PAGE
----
Tumarkin: "We saw multi-coloured gaseous clouds begin to rise into the atmosphere. Lava rose within one of them without explosion or ejecta. Hastily we moved further away hoping nothing more severe would occur."


Tumarkin: "Fortunately nothing worse happened. Later that day...."

Tumarkin: "We camped beside a small lake surrounded by palms."

Tumarkin: "We discovered more ancient ruins. Colonel Villainovich and Countess Alexandra set the native workmen to digging. A small volcanic vent nearby was troubling but only light steam arose from it."

Tumarkin: "Nothing was discovered in the few hours left to us before sundown."

Tumarkin: "Alexandra thought our encampment enchanting but this was soon proved wrong because...."

Tumarkin: "When riding to the south I discovered unusually large and strange footprints beside the lake."

Tumarkin: "My escort and I rode perhaps a half mile in search of more tracks when I noticed...."

Tumarkin: "Our cavalry forming up on a hill behind us."

Tumarkin: "The reason? Native warriors previously hidden were moving toward our camp."

Tumarkin: "On they came. Bugles were blaring an alarm in the camp causing our soldiers to rush out of their tents."

Tumarkin: "We turned about to join the battle. Aroused crocodiles nearby viewed us with menacing stares. They crouched to spring upon us if we made a mistake or our horses foundered. Near the camp...."

Tumarkin: "Our cavalry let their horses go so every carbine was available to stop the surging tide of tribesmen. Yet this was of no avail as more angry natives rushed towards us. One body astoundingly charged into the chattering teeth of our Gorlov (Gatling) gun and...."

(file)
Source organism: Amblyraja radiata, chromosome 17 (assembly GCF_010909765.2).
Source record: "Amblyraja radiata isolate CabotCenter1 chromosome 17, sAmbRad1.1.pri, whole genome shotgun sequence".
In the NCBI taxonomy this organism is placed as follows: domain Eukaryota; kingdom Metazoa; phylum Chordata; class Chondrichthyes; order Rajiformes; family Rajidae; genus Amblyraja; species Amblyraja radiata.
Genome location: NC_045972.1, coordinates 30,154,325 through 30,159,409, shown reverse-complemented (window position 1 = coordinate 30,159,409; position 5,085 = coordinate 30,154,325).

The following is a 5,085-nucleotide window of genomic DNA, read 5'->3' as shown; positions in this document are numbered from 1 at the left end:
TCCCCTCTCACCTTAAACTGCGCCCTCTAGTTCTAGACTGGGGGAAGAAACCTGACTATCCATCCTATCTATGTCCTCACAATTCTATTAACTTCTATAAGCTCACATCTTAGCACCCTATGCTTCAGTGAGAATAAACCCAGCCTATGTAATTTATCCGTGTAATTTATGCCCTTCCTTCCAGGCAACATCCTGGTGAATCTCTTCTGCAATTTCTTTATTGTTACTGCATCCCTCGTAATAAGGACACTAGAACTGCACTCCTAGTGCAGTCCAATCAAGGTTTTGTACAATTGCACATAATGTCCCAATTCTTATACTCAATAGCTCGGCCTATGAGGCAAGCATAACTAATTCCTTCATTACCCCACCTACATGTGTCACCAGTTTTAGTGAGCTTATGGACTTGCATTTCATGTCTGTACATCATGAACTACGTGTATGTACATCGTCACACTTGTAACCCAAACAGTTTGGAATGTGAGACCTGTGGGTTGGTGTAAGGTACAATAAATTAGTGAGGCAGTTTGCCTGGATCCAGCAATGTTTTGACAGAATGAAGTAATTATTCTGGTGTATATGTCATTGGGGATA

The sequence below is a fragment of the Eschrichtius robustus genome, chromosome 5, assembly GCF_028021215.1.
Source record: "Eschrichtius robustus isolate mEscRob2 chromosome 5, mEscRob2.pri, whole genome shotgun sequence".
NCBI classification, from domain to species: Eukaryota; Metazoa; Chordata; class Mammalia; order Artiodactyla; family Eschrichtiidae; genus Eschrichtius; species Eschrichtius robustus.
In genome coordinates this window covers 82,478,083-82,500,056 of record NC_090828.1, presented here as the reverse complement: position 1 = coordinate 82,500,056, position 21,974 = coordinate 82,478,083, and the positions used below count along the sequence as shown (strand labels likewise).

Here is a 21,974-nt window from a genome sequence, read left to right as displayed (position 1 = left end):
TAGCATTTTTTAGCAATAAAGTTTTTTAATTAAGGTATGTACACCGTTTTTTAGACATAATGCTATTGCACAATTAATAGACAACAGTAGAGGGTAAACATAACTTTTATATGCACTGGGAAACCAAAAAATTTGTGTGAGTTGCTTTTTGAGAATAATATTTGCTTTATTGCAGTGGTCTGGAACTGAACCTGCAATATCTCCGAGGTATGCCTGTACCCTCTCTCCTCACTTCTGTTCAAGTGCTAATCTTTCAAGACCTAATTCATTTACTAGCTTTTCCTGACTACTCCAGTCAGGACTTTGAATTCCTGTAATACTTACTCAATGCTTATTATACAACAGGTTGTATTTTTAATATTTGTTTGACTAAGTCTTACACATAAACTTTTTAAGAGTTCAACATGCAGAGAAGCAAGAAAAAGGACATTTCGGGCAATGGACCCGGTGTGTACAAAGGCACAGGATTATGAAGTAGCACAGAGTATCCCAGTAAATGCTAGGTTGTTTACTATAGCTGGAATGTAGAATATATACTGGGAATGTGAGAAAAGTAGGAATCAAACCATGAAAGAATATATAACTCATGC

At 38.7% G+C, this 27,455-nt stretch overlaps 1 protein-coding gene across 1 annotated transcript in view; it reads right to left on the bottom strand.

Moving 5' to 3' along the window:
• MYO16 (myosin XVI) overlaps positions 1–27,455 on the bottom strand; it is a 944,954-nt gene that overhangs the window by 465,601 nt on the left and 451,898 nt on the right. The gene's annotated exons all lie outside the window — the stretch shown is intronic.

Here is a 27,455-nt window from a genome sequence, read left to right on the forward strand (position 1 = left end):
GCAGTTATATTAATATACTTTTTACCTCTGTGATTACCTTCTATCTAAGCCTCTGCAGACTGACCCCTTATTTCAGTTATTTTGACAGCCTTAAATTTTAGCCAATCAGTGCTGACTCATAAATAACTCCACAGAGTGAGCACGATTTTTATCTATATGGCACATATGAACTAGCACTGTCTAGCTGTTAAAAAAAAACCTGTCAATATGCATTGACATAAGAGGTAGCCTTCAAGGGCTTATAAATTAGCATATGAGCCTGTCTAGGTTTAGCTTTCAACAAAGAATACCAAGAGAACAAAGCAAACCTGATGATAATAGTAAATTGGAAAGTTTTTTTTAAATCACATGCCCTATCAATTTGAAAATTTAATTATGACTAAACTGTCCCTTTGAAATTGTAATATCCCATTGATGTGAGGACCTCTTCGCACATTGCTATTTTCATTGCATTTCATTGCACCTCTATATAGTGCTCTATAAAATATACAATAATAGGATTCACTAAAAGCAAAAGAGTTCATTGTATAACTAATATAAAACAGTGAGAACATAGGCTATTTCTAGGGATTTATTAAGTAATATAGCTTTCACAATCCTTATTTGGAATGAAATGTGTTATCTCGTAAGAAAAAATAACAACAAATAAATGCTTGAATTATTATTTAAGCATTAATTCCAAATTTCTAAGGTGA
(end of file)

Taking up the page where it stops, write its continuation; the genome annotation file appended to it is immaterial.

1) There are two chapters left after this.

2) The battle in Act 3 was a weeknight wargame fought on 27 June 2012 between Chuck L., Todd B. and myself. We drew colored dice from a box to determine sides. Todd drew the Russians whilst Chuck and I drew natives.

3) Rules? A Colonial version of Batailles de l'Ancien Régime known as BAR.

4) Chapter XIX will describe the battle with images and text along with it's shocking results.

5) Comments welcome as always below. Thank you for tuning in. See you next time after July 4th., 2012.


Anonymous said...

Veeeeeeeeeeeeery interesting.

Who's figures did you use for the horses? I have a bunch of Sash and Saber horses with saddles and without riders for my US cavalry, but not for Brits, Afghans or the like.

Gallia said...

Thank you Rob,
The horses come with riders as part of Tiger Miniatures Balkan Wars Bulgarian cavalrymen. I bought them and get great service from Recreational Conflict. See:

Anonymous said...

An excellent post and the dice have guaranteed a great after action report.


Stephen Gilbert said...

Absolutely amazing..... thank you so much for all your work and effort. It I inspirational, and certainly was a big factor in pushing me to put together my own colonial imagi-nation campaign.

Steve :-)